Oxenfree II: Lost Signals review - the right frequency

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Oxenfree II: Lost Signals from Night School Studio is the sequel to 2016’s supernatural adventure that had you tuning in radios to channel the afterlife, and it’s kept us waiting for seven years. The sequel is every bit as good as its predecessor, sharing the same themes and concepts but bundling them in a new story. It’s not a revolution on what went before, but it evolves and expands on the story in new areas, so fans of the original will find loads to love here.

In Oxenfree II: Lost signals, you play as Riley, an enigmatic woman who has taken a job in the small coastal town of Camena. It doesn’t take long before you start to realise not all is as it seems, and that the nearby Edwards Island is causing some funky ruptions in the fabric of space-time.

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Those who played the original game will know Edwards Island as the prior story’s main setting, and throughout Riley’s adventure on Camena, those events will intertwine with the new ones. Oxenfree 2’s placement in the series mirrors its real-world release, taking place five years after the first game. You don’t need to have played the first game to understand Lost Signals, but you’ll be missing out on a lot of backstory and callbacks, so I would recommend that you do (it’s also a darn tootin’ amazing game).

Lost Signals adds a new walkie talkie mechanic that wasn’t in the first game. This tool lets you swap through numerous radio channels, allowing you to contact — or be contacted by — others. This means that you’ll develop relationships with the other people located around the island via mysterious night-time chats - or not if you choose not to heed their interactions.

See, pretty much everything apart from the main story in Oxenfree II: Lost Signals is (stealth) optional. You can choose to ignore everyone or you can make them your best friend; you can answer every call you get and complete lots of side quests or you can just mainline it.

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And that leads into the game’s structure. You’ll find yourself with side missions to do without even really realising they’re side missions. That’s not because the game is bad at signposting but rather that every encounter in the game feels well-thought-out and polished. Plus, you’ll actually care about what’s taking place, like finding Athena the missing dog or helping out a park ranger who is in danger.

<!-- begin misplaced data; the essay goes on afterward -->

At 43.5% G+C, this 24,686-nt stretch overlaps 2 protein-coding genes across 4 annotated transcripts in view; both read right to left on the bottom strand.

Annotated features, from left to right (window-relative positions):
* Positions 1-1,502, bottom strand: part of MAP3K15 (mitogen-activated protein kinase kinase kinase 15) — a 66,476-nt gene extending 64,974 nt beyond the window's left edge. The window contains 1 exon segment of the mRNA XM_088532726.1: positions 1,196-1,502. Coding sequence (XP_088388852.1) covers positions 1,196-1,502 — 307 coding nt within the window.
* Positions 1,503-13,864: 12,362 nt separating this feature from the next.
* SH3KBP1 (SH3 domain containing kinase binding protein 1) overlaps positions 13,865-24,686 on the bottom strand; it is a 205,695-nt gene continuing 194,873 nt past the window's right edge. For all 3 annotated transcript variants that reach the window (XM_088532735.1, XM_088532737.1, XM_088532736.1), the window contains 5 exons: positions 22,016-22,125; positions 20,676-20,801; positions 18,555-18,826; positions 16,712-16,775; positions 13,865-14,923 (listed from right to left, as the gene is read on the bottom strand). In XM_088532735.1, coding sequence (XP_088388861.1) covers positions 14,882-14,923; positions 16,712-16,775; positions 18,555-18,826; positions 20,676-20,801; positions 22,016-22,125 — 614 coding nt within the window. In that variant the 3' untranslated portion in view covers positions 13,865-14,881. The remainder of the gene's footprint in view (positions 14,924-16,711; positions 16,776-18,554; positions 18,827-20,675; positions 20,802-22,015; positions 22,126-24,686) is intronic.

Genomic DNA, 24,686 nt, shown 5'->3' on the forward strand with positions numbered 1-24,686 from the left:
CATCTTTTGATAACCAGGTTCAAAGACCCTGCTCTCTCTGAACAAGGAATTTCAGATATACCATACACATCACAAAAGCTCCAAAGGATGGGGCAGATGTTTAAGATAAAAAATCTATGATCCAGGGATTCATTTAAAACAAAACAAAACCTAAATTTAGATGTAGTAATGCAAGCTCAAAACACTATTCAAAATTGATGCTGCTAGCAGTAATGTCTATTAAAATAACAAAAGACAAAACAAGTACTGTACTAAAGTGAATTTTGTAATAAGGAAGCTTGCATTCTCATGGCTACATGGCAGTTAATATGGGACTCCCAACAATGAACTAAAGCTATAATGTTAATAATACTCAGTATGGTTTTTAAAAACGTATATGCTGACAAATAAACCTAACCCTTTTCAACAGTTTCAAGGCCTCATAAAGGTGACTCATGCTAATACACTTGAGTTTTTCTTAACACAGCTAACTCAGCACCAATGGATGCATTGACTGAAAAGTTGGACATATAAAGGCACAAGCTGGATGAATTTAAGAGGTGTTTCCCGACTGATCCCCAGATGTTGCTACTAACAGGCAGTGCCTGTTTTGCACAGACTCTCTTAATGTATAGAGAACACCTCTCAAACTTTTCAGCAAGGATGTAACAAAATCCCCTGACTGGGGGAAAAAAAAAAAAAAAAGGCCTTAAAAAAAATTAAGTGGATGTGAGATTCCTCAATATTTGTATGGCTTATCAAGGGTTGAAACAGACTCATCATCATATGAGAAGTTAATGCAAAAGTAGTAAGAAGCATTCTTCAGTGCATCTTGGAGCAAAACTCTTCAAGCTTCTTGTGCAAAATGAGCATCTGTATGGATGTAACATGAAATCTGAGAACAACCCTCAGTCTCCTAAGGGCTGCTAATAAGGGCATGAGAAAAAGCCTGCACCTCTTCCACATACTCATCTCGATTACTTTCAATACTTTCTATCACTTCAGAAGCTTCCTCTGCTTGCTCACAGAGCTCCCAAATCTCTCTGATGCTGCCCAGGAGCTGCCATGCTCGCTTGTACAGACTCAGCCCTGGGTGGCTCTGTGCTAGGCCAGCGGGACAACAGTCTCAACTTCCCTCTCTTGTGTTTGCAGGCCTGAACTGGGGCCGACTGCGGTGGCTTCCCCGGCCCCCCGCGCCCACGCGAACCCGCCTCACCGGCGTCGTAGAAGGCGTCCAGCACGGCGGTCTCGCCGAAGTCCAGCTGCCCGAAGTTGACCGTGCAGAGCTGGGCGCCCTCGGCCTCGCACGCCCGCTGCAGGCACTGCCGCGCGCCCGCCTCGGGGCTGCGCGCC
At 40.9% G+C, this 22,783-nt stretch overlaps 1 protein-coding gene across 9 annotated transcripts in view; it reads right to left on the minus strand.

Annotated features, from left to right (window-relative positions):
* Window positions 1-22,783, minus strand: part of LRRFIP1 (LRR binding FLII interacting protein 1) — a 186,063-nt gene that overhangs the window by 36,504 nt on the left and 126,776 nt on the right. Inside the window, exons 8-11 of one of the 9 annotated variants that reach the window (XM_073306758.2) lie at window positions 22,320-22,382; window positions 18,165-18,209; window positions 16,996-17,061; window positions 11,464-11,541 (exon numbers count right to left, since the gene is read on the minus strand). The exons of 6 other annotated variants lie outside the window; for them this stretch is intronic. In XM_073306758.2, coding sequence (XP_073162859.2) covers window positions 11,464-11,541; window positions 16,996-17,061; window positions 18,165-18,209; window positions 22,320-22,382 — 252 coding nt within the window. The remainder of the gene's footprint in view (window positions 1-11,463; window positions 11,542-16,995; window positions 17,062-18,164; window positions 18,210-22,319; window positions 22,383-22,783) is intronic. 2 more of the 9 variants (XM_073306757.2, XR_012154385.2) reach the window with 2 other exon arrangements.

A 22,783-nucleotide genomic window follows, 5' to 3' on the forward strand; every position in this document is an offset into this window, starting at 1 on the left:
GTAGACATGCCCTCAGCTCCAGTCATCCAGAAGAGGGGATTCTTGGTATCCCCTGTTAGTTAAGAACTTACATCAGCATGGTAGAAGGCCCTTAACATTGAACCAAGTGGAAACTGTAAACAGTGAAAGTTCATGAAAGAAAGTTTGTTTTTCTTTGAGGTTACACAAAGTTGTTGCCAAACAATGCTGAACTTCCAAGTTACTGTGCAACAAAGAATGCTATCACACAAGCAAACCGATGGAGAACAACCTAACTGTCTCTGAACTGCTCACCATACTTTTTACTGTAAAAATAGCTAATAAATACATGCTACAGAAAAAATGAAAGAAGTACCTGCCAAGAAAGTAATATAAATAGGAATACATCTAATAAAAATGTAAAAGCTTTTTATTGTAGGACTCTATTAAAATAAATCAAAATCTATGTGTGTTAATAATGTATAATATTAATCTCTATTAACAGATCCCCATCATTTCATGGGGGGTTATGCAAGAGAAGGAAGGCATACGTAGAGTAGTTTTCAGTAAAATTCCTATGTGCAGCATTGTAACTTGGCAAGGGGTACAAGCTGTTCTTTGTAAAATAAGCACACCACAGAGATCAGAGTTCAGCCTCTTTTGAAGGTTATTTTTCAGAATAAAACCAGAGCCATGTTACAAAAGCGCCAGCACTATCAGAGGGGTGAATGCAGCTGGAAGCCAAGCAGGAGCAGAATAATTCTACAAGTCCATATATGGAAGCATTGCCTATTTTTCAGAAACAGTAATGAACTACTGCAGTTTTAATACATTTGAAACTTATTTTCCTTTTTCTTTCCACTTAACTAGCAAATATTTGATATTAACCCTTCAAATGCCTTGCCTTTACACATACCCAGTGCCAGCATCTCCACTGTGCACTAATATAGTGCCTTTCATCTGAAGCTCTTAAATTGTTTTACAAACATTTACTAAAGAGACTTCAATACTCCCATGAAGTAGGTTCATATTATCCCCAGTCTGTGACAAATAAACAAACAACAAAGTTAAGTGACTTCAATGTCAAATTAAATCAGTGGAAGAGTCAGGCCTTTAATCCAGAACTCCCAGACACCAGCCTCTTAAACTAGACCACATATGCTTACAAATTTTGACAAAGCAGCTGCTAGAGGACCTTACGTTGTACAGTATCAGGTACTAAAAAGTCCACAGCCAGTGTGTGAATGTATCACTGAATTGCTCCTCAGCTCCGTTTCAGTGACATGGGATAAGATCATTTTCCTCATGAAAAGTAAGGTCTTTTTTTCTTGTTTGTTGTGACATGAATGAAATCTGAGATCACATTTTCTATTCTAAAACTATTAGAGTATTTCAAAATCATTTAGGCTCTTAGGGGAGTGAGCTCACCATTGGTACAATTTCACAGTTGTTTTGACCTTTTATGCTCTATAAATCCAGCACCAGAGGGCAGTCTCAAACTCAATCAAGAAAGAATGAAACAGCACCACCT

The most interesting part of the way you play Oxenfree II: Lost Signals is that throughout your adventure, all the decisions you make have an effect on the overall outcome of the game. There are different endings, and you find out more about your character based on the things you choose to say or do too, which means this 5-7 hour long game has a decent chunk of replayability.

Despite all of these new features and story intrigue, however, Lost Signals feels like more of the same - and that’s both a good and a bad thing. Yes, the original Oxenfree was a great game, bursting with personality and originality, but gaming has come a long way since 2016. So while the sequel ties itself so closely to the first game, it also means that seven years later, we were expecting something more; a bigger evolution in design or gameplay or setting.

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The 2016 roots of the game show up in places like loading screens, probably my biggest gripe with the game. The loading screens rear their ugly head any time you move to a new scene, which is often, and generally last 5-7 seconds (on the PS5).The island of Camena is large, but with the advent of the PS5 and Xbox Series X and PC SSDs that promise non-existent load times, we’ve come to expect snappier transitions, especially from a game that isn't exactly pushing these consoles to their limits.

While Oxenfree II: Lost Signals is a great game, it certainly creaks under the weight of its lengthy development time. It was originally slated for launch in 2021, but then saw numerous delays adding an extra couple of years to its release date. And I think that’s what’s most obvious here: had it released in 2021, none of these issues would have been a problem because next-gen consoles wouldn’t have been a factor in its critique.

With all of that said, I loved Oxenfree II: Lost Signals. It evolves on the first game’s formula, continues its interesting story, and its setting is like no other. If you’re a fan of narrative games and can forgive some of the outdated design flaws, then this is an easy recommendation.

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Now, let’s hope they don’t make us wait another seven years for Oxenfree III.

Oxenfree II: Lost Siginals
Despite its outdated design, Oxenfree II: Lost Signals is a great game that continues the story and setting of the original game with some added features and side stories. It’s more of an evolution versus revolution, but don’t let that stop you from exploring the dark and moody Camena Island.

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